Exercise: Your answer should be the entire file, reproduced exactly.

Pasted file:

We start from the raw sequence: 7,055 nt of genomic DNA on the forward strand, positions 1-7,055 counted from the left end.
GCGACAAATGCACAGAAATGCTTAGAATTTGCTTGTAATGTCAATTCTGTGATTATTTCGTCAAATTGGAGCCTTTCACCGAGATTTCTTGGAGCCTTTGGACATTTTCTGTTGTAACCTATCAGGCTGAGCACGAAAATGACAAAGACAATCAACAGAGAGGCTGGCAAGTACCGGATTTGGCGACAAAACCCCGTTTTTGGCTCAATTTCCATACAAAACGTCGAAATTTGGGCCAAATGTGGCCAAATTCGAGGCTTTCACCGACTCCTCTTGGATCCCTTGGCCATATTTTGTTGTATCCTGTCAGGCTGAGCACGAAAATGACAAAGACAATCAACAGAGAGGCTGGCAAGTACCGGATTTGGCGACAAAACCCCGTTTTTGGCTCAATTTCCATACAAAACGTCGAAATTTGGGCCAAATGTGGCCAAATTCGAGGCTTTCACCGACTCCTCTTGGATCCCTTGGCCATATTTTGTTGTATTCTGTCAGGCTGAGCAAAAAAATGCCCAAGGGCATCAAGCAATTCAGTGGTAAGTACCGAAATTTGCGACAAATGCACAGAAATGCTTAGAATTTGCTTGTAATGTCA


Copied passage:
We start from the raw sequence: 7,055 nt of genomic DNA on the forward strand, positions 1-7,055 counted from the left end.
GCGACAAATGCACAGAAATGCTTAGAATTTGCTTGTAATGTCAATTCTGTGATTATTTCGTCAAATTGGAGCCTTTCACCGAGATTTCTTGGAGCCTTTGGACATTTTCTGTTGTAACCTATCAGGCTGAGCACGAAAATGACAAAGACAATCAACAGAGAGGCTGGCAAGTACCGGATTTGGCGACAAAACCCCGTTTTTGGCTCAATTTCCATACAAAACGTCGAAATTTGGGCCAAATGTGGCCAAATTCGAGGCTTTCACCGACTCCTCTTGGATCCCTTGGCCATATTTTGTTGTATCCTGTCAGGCTGAGCACGAAAATGACAAAGACAATCAACAGAGAGGCTGGCAAGTACCGGATTTGGCGACAAAACCCCGTTTTTGGCTCAATTTCCATACAAAACGTCGAAATTTGGGCCAAATGTGGCCAAATTCGAGGCTTTCACCGACTCCTCTTGGATCCCTTGGCCATATTTTGTTGTATTCTGTCAGGCTGAGCAAAAAAATGCCCAAGGGCATCAAGCAATTCAGTGGTAAGTACCGAAATTTGCGACAAATGCACAGAAATGCTTAGAATTTGCTTGTAATGTCA